-Fairpacks LST setting was used since shotgun/axe scripts were widely regarded as cheating in the UK at the time. This meant that your dropped weapon was always the last one fired rather than one held in your hands. One amusing side affect was that a kteams bug meant that this wasn’t reset on gamestart and thus if you fired RL in prewar you could drop one at the start of the game even if you didn’t have one, e.g. by spawntelefrags!
One vaguery of the UK scene at the time was that there was something of a split community. On the one side there were ‘net’ players who just played on a range of internet servers as we do today (although typically Barrysworld). Then there were ‘Wireplay’ players who played on a dedicated gaming service that you had to dial-in to (it may come as no surprise to learn that this service was founded by British Telecom). Anyway I won’t go into much detail as I was primarily a net player, but suffice to say that Wireplay ran their own leagues such as the Wireplay Deathmatch League (WPDML).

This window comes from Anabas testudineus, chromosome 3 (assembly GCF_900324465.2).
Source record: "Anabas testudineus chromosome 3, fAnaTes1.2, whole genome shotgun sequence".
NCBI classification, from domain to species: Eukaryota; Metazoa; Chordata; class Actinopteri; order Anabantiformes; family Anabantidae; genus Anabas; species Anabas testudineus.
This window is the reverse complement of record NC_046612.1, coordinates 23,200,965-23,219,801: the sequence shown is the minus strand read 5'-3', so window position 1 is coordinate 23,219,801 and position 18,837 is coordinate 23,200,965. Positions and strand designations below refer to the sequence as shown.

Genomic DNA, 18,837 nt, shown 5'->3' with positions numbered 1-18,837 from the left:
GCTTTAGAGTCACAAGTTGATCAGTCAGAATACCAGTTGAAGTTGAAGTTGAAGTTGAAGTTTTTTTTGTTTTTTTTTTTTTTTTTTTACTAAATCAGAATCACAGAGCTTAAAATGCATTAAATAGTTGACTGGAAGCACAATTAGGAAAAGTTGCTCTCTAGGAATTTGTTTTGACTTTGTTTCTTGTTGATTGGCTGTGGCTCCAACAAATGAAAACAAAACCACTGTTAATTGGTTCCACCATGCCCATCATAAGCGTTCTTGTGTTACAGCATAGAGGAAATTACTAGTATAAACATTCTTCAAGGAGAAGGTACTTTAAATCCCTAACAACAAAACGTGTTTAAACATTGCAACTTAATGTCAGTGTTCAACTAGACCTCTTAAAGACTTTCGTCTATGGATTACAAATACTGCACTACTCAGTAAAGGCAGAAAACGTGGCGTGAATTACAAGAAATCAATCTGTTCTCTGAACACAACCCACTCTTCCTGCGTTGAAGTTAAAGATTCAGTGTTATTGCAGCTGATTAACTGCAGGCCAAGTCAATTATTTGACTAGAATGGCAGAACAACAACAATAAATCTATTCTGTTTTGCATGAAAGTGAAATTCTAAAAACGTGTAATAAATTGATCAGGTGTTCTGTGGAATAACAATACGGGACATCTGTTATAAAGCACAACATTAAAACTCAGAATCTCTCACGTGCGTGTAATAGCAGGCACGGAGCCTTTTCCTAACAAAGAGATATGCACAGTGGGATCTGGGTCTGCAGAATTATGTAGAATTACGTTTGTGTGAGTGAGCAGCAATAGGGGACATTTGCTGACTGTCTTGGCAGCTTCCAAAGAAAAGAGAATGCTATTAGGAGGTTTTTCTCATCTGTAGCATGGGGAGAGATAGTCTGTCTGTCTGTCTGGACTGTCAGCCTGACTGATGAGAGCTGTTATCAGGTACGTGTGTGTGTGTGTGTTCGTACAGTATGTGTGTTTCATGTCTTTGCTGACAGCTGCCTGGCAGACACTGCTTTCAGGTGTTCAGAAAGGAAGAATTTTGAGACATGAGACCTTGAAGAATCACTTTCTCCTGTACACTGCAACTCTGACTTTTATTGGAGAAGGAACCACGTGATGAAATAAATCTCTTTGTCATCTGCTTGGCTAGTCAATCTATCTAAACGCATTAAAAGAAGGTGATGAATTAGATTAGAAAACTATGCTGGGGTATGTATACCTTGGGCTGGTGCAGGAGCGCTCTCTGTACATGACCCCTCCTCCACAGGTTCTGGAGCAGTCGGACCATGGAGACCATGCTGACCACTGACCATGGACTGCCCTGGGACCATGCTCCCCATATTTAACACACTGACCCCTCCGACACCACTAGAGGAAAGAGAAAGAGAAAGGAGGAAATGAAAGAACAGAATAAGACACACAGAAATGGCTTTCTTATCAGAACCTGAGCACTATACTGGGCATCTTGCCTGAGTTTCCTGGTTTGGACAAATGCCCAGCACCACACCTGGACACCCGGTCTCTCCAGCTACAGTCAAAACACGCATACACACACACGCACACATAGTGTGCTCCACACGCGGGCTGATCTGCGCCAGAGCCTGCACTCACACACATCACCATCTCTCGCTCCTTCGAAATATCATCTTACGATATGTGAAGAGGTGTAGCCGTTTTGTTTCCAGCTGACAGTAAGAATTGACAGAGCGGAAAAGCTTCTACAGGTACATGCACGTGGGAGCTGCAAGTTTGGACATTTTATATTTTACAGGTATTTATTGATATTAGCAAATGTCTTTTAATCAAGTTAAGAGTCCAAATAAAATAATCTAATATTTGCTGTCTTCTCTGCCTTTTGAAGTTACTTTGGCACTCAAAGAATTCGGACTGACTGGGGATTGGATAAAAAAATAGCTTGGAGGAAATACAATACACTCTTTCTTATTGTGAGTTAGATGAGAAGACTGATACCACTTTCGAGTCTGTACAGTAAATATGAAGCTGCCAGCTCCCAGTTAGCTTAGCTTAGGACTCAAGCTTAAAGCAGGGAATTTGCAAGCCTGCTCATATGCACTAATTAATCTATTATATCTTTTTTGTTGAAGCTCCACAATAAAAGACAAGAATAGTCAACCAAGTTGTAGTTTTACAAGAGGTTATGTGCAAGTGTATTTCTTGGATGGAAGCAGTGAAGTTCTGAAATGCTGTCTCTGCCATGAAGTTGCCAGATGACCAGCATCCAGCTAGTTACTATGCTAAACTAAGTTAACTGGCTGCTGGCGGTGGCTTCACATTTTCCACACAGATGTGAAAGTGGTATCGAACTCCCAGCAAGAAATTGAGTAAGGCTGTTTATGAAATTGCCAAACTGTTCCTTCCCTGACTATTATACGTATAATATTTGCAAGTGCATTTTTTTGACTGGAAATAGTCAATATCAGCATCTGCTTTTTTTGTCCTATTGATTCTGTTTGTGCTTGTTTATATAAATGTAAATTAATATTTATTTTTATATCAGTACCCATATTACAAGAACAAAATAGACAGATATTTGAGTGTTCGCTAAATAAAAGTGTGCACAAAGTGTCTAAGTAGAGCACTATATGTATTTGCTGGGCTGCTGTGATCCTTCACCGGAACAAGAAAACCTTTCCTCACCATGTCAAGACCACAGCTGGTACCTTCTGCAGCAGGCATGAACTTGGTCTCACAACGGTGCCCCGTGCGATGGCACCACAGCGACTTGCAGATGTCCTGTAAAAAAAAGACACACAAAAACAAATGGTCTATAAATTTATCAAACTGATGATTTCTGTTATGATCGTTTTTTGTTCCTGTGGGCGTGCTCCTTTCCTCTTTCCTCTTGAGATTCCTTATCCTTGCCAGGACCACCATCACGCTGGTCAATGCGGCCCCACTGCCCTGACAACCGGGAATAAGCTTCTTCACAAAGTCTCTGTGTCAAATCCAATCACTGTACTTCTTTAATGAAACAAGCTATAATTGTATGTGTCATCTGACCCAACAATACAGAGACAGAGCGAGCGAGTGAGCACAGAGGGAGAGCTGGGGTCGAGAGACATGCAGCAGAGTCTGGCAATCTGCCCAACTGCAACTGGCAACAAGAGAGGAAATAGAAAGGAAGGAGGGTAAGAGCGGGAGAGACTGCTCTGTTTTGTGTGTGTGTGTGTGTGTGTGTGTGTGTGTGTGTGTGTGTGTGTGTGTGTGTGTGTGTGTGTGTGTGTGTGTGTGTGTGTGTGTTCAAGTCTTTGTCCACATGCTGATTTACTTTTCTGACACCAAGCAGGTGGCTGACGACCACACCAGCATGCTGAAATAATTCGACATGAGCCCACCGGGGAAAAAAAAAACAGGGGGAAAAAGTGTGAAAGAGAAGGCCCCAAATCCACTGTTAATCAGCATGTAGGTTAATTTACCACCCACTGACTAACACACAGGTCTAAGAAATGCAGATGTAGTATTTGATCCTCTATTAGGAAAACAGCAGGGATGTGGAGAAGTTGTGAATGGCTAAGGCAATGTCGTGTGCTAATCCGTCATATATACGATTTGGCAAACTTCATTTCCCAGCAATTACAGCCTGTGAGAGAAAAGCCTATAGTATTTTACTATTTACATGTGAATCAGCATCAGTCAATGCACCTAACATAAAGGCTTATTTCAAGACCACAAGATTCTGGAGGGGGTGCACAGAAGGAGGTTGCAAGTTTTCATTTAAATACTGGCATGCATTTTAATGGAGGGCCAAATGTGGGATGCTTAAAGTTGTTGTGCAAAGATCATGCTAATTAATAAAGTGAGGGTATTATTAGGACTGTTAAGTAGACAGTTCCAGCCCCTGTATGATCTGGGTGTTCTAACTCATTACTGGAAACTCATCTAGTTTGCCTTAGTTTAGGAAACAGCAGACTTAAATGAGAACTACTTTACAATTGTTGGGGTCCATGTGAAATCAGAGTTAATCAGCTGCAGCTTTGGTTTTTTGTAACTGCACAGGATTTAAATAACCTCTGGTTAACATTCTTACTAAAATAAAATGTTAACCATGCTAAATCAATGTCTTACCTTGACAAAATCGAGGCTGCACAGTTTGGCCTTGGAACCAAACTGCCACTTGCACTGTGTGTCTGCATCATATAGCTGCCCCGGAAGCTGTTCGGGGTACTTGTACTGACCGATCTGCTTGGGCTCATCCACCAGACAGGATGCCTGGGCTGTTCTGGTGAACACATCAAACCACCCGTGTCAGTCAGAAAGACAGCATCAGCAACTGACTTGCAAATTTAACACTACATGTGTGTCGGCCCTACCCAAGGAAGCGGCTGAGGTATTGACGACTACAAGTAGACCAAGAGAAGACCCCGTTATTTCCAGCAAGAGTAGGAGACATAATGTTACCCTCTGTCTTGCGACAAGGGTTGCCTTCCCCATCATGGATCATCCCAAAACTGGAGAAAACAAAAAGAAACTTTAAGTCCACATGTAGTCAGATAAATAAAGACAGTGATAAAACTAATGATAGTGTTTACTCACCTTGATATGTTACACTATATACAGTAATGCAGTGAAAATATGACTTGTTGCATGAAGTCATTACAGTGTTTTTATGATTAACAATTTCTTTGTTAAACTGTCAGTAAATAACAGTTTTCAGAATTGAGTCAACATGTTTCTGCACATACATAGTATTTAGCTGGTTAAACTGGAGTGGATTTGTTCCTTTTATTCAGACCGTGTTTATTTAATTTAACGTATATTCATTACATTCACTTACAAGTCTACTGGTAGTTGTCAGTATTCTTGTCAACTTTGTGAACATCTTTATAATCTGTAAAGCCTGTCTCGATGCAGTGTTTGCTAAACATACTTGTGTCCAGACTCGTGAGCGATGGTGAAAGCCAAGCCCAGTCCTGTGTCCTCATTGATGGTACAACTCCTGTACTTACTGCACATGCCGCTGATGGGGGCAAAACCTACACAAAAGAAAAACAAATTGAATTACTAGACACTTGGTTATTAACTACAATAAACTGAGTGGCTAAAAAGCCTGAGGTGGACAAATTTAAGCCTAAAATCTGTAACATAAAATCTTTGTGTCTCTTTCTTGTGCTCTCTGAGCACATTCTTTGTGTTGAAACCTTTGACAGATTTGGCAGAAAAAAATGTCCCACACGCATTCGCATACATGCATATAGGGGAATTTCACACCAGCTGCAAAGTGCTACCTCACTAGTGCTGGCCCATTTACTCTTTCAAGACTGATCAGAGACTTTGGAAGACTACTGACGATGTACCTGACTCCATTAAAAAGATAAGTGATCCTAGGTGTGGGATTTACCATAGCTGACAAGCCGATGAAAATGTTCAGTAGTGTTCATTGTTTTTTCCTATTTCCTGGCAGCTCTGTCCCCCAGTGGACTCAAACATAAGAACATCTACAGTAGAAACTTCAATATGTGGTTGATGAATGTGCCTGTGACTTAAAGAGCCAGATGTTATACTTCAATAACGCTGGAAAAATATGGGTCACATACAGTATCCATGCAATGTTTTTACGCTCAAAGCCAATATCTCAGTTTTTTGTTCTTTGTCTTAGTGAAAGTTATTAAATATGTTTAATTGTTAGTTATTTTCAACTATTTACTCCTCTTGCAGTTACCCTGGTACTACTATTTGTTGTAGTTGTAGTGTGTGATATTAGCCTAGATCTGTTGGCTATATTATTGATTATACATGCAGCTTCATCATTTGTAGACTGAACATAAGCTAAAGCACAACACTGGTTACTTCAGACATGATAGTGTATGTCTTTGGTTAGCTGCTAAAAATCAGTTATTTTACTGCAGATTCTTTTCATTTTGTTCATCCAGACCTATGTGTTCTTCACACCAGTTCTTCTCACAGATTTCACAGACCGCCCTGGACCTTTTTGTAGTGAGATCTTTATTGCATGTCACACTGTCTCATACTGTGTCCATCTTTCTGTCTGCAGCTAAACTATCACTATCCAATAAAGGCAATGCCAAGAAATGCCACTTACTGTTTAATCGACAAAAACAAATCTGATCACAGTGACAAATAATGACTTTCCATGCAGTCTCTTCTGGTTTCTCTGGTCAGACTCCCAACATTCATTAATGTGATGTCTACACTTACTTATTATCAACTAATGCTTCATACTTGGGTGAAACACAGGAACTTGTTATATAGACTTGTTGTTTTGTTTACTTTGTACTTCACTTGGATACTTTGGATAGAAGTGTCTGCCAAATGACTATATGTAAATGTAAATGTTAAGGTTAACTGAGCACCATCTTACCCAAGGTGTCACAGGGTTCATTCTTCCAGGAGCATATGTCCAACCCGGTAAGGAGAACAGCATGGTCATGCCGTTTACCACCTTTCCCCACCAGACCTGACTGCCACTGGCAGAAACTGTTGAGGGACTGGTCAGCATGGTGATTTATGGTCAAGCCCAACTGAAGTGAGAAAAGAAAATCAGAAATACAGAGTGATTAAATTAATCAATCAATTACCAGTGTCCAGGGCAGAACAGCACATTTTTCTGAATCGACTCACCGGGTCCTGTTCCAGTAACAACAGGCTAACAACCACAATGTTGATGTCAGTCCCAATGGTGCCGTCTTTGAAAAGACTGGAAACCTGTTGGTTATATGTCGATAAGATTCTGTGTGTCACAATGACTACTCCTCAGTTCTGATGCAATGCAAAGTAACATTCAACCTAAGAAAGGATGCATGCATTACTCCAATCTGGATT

But enough about the UK scene. Those of you who have played CMT2 – at least, those of you who haven’t completely obliterated your textures! – will likely have spotted the ‘posters’ on the walls of the RA room showing scoreboard screenshots from classic QW matches (a genius design touch, IMHO). One such poster is taken from a game between Death Row, of the USA, and Clan Nine, of Sweden. A bit of googling or maybe archive.orging will doubtless bring back far more detail than I can hope to regale here, but suffice to say that this was a legendary LAN matchup between the two best clans from either side of the atlantic. As an aside the star players of each clan (Thresh from DR and Xenon from ) were able to use their fame to setup major gaming websites that are still running today; www.firingsquad.com and www.esreality.com (formerly xsreality.com) respectively. Anyway, one of the issues with such a match was that in North America dm3 was the main map for 4on4 (tb1 if you like) whereas e1m2 was also heavily played in Sweden and as such was ’s homemap. So for this game between the two clans it didn’t really seem fair to just play dm3. In the end they played 5x dm3 and 4x e1m2, which seems a fair compromise.